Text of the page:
By Dorothe Soelle
From the RS archives, this is the second of three talks offered on a panel discussion of religion and socialism at the November 1979 conference of Democratic Agenda, a coalition supported by DSA’s predecessor organization DSOC. We posted the first talk recently and will post the third (by Arthur Waskow) soon.
Brothers and sisters, friends and comrades:
Since it is Sunday morning, I am going to preach a little too. I was thinking of the saying from Jesus’ teaching in the Sermon on the Mount, where he says, “Set your mind to God’s kingdom and its justice, before everything else and all the rest will come to you as well.” [Matthew 6:33] Now we know today, better than we did know before, to whom Jesus spoke. That is another part of the exegesis that Harvey Cox was talking about. In Europe we call this “materialistic exegesis” or “reading materialistically” the gospel or Bible.
We are interested in to whom it was that Jesus spoke. What was this first Jesus movement, sociologically and economically? We know that these people were very poor. They were the rural proletariat. They were so hungry that they plucked ears of corn on the Sabbath. They were landless fisherman who owned nothing but their nets as means of production. It is to them that Jesus talks about the revolution that is the kingdom of God and its justice—a domination-free society. I don’t want to talk about the “Bible thieves,” as Thomas Munster (a left-wing Christian at the time of the Reformation) called the people who misinterpreted these clear words about rich and poor people, about liberation of the oppressed and justice for all. They misinterpreted this in the interest of a spiritualization, that is an individualistic religion oriented toward a life after death. I want to talk about another kind of spirituality that I see growing around me, around people who are in this whole movement of Christian socialists. We might call it a “socialistic spirituality,” if you don’t mind this expression.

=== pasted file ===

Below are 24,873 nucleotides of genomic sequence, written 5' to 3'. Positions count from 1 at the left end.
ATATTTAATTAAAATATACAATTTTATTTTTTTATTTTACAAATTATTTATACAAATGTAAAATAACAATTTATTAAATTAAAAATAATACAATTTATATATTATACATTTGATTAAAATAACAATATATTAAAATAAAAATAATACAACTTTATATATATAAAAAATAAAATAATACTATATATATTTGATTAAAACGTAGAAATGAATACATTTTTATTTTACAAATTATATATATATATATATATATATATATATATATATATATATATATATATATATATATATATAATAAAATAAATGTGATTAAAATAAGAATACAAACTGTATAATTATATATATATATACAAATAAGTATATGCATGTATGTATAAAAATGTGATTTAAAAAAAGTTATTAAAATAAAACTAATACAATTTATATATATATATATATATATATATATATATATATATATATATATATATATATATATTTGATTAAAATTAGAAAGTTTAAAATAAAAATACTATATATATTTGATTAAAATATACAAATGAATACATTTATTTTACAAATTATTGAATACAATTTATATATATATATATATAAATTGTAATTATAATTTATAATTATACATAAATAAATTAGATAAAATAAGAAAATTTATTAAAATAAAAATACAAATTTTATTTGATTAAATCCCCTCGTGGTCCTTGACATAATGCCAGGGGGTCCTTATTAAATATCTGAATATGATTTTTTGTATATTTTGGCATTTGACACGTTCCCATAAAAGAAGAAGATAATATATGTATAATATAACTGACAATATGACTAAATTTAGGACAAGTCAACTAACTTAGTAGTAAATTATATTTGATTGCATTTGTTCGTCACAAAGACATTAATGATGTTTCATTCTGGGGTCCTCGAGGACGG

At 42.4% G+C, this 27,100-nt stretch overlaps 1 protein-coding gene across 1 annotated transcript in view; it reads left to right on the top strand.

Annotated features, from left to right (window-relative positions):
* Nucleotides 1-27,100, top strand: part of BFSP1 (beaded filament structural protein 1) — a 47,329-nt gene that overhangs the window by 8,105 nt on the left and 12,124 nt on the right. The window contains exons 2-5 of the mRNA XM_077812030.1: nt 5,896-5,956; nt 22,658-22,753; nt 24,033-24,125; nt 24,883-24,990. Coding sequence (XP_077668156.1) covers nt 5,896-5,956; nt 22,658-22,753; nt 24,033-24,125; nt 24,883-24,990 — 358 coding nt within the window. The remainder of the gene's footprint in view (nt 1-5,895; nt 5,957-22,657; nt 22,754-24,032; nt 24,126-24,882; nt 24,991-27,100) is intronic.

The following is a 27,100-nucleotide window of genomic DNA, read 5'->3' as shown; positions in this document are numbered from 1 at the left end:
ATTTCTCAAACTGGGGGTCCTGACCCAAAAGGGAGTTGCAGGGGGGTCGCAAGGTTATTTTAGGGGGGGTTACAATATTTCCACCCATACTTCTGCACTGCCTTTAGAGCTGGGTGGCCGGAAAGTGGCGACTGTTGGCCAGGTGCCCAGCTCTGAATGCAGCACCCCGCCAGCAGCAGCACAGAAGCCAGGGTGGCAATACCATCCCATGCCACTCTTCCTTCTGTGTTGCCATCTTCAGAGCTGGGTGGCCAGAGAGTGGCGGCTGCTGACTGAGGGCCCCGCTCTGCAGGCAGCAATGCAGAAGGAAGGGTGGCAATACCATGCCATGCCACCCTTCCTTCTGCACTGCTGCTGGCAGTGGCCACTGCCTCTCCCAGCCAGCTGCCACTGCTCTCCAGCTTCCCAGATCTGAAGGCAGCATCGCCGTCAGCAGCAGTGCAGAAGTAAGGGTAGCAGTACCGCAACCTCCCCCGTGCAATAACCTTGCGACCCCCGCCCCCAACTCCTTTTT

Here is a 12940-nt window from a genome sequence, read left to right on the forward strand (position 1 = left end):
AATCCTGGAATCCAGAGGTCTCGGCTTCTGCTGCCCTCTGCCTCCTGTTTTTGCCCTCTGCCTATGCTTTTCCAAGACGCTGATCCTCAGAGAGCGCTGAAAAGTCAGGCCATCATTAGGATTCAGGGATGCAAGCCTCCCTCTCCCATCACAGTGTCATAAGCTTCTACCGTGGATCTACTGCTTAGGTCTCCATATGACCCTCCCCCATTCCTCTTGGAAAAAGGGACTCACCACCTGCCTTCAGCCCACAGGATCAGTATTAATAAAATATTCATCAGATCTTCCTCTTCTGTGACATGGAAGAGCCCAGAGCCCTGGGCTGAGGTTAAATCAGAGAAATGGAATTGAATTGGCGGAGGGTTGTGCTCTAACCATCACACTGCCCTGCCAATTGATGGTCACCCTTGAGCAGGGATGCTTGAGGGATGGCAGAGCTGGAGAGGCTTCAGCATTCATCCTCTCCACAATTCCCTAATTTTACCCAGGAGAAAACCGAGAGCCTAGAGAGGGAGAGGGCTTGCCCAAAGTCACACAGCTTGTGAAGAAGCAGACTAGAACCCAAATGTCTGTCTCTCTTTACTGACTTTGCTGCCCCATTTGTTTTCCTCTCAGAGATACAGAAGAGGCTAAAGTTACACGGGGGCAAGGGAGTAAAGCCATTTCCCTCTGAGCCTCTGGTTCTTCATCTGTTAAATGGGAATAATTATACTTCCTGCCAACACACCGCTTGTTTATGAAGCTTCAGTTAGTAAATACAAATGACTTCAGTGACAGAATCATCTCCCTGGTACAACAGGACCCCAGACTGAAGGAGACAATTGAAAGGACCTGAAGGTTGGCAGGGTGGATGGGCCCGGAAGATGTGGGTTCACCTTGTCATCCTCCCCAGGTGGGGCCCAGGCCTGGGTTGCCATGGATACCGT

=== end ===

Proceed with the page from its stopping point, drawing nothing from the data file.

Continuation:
When we look into the history of the Christian-Marxist encounter, we can distinguish different steps.
One is, as Roger Garaudy put it, “from anathema to dialogue”—from a stone age antithesis to an attempt to understand each other, to find what Christians and Marxists have in common. This step was made in the Sixties.
I think we are now in another phase of the encounter, and I would call this the second step “from dialogue to alliance”—an alliance which works out much more practically in the struggle, in strike committees, in class struggle, and in torture camps where Christians and socialists together are working in an alliance.